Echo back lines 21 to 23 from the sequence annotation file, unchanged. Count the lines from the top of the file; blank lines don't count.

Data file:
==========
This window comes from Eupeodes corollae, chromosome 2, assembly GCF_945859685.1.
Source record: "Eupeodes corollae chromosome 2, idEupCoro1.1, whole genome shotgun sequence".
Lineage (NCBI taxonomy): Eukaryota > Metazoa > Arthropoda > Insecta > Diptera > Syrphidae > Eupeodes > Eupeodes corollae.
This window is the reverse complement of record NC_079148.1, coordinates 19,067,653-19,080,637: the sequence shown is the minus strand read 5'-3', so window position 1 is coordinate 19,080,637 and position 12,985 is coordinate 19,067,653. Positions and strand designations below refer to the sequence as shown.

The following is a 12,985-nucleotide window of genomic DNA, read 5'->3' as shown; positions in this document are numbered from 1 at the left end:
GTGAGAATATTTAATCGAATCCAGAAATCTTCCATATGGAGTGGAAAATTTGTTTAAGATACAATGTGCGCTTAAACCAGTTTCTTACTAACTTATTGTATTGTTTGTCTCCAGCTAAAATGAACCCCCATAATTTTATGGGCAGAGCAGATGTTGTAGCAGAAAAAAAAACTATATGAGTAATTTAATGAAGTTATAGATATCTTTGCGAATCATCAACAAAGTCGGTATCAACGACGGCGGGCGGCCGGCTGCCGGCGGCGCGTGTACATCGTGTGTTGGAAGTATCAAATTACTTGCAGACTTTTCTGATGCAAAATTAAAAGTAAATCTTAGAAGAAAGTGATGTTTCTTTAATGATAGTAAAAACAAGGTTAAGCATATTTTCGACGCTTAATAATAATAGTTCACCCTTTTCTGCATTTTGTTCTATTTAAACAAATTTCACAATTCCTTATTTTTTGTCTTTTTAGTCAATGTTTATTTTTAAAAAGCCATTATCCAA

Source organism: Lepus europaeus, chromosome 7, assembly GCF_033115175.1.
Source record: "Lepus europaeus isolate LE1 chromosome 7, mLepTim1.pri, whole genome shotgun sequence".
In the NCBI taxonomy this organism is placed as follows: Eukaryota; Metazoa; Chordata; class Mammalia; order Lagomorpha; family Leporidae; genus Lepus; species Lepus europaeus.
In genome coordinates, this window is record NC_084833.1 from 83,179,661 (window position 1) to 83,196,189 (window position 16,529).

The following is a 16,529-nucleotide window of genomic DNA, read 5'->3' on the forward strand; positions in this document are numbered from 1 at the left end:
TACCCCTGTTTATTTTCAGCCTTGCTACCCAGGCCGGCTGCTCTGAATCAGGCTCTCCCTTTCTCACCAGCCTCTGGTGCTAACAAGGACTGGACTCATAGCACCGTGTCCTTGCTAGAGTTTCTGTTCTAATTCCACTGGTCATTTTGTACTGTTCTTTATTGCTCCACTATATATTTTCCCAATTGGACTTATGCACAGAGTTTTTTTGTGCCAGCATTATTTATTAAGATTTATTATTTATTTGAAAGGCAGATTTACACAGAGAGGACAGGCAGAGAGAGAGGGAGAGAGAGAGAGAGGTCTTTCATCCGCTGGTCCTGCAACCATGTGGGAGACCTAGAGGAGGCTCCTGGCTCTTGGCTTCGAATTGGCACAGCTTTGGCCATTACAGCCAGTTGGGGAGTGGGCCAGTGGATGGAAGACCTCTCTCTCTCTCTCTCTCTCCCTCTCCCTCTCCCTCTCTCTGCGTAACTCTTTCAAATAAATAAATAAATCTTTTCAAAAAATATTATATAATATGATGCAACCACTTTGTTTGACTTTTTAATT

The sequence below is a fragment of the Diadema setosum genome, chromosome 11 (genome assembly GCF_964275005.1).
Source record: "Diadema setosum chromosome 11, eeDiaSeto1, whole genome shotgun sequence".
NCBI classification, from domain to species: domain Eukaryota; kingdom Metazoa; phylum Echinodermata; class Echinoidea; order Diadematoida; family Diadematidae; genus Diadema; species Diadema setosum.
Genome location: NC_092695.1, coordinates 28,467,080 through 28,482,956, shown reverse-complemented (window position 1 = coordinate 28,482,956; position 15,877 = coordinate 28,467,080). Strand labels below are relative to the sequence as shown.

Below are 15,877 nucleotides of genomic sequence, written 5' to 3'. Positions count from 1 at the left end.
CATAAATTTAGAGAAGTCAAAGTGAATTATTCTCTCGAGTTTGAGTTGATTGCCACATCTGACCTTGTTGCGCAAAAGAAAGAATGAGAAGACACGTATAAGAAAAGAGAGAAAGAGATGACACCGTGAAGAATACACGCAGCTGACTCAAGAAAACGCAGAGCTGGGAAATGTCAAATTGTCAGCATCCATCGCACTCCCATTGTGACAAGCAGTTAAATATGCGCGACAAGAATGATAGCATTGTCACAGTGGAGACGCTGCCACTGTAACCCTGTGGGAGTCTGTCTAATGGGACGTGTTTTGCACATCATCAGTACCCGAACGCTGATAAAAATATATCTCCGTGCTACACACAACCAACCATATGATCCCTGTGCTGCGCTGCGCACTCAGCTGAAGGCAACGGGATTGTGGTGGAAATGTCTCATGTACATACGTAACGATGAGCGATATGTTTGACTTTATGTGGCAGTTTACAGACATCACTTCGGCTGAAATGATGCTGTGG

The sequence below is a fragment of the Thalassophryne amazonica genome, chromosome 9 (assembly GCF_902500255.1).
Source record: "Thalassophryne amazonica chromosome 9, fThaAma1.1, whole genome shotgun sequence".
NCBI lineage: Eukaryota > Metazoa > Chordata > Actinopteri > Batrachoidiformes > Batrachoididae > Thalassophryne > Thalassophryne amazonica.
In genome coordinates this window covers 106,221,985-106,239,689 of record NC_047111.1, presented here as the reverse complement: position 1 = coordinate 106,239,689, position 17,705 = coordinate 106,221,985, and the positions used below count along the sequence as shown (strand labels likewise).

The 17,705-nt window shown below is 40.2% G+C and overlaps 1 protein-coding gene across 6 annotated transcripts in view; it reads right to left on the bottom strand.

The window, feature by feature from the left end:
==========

NCBI lineage: Eukaryota > Metazoa > Chordata > Actinopteri > Batrachoidiformes > Batrachoididae > Thalassophryne > Thalassophryne amazonica.
In genome coordinates this window covers 106,221,985-106,239,689 of record NC_047111.1, presented here as the reverse complement: position 1 = coordinate 106,239,689, position 17,705 = coordinate 106,221,985, and the positions used below count along the sequence as shown (strand labels likewise).

The 17,705-nt window shown below is 40.2% G+C and overlaps 1 protein-coding gene across 6 annotated transcripts in view; it reads right to left on the bottom strand.